Please be assured, however, that while having a job offer may be helpful for your EB-1A or EB-2 NIW petition if you are applying from outside the U.S., an actual job offer itself is not required for these categories.

Will My Chances of Approval Be Lower Just Because I am Applying from Outside the U.S.?

No. Assuming that you satisfy all the requirements and are able to provide all the evidence necessary for your case, your chances of I-140 EB-1A or EB-2 NIW case approval should not be lower simply because you are applying from outside the U.S.

With respect to “Immigrant Visa Processing” (IVP) versus the I-485 application, it may be technically more difficult to complete IVP than to obtain I-485 approval because, to prior to filing the I-485, one needs to be on a valid visa status in the U.S. Everyone who is in the U.S. with a valid nonimmigrant visa has already had to go through background check and personal interview to obtain the visa. That is, those who file I-485 in the U.S. have gone through some vetting process before entering the U.S. while those applying for an immigrant visa have not. That being said, we have not found that our IVP clients face lower approval rates than our I-485 clients.

After My I-140 is Approved, Will I Have A Visa For Legal Entry and Work Authorization?

No. An approved I-140 only qualifies you to apply for an immigrant visa in order to come to the U.S. and be admitted as a permanent resident. It does not grant any legal visa status or work authorization on its own, so you would not be able to enter the U.S. until you finish Immigrant Visa Processing (IVP) and receive your immigrant visa. If you want to enter the U.S. earlier than this, you will need to obtain a nonimmigrant visa (ideally one that does not prohibit immigrant intent, such as H-1B, L-1, or O-1) permitting you entry into the U.S.

Note that if you do enter the U.S. with a nonimmigrant visa that permits immigrant intent before starting or completing IVP, you can file an I-485 application from within the U.S. to adjust your status to permanent resident instead of doing IVP (if your priority date is current).

If I Have an Approved I-140, Do I Need to Have a Job Offer for One of the Positions I Applied for by the Time I Go to My “Immigrant Visa Processing” (IVP) Interview?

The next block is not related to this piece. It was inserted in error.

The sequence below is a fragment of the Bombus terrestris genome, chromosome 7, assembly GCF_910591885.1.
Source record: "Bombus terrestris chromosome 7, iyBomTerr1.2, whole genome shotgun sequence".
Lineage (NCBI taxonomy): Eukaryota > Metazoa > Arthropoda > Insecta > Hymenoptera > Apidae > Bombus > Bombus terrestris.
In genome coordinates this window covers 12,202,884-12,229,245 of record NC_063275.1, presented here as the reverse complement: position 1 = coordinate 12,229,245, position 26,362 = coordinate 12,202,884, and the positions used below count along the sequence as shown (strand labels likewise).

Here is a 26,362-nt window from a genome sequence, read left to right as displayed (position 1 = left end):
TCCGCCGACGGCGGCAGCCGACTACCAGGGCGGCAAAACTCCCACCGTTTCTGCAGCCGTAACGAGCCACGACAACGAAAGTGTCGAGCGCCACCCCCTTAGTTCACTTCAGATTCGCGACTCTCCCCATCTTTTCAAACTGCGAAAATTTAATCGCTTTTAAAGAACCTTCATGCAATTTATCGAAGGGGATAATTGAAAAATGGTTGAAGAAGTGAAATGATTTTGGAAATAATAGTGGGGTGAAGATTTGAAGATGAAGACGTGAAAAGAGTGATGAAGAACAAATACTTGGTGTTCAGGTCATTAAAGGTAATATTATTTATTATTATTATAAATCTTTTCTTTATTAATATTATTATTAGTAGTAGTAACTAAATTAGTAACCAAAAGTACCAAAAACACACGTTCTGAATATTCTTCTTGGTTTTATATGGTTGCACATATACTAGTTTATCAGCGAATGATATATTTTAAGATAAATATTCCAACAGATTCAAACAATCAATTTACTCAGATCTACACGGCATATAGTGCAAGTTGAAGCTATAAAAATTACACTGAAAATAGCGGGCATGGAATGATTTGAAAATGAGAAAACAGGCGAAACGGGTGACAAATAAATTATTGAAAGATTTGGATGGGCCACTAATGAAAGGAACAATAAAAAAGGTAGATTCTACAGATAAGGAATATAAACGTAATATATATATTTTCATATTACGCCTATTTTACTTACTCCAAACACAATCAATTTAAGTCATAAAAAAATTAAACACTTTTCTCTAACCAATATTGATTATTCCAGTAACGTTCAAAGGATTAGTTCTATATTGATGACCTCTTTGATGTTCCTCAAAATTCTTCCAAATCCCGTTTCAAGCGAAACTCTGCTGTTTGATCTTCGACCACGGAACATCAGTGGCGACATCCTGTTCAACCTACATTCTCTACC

No. The USCIS and DOS (Department of State) do understand that the green card process is very lengthy and can often take several years to complete. They also understand that, with the restrictions on employment authorization for any U.S. position, it is not necessarily practical for an international applicant to obtain a job offer with a U.S. employer. The USCIS would therefore not require you to obtain a job offer for any of the positions you applied for during your I-140 preparation or which you mentioned in your I-140 petition, particularly as it may be several years between the time that you apply for that position and file your I-140 and the time that your IVP interview is scheduled.

What is important for your petition is that, at the time you file your I-140, you would truly intend to work in any of the positions you indicate in your I-140 petition, assuming that the positions are offered to you and the circumstances are such that you would be able to accept the position and begin working for that employer. At the time that you attend your IVP interview, you do not necessarily have to have an offer for any of the positions for which you applied at the I-140 stage, but you should be able to provide updated evidence of potential employment (such as recent job applications) to show that you still intend to continue working in your field of expertise (as required for EB-1A and EB-2 NIW) and that the work you would be doing would be considered nationally important and would serve to advance the proposed endeavor indicated in your I-140 petition (and as required for EB-2 NIW).

You do not have to continuously apply to U.S. jobs between the time you start working on your I-140 petition and the time your IVP interview is scheduled, but we would suggest (a) accumulating some evidence of potential employment before you file your I-140 through the time that your I-140 is approved and then (b) again begin applying for jobs and reaching out to potential employers a couple of months before you expect your IVP interview to be scheduled so that you can provide your interviewer with updated job applications and potential employment evidence.

Can I Retain Your Firm to Handle Both My I-140 Petition and “Immigrant Visa Processing” (IVP)?

Yes. Our firm offers services to help you with both your initial I-140 petition under either EB-1A or EB-2 NIW and your IVP process to obtain your immigrant visa after your I-140 petition is approved.

Retaining our firm to assist you with your IVP includes the following services: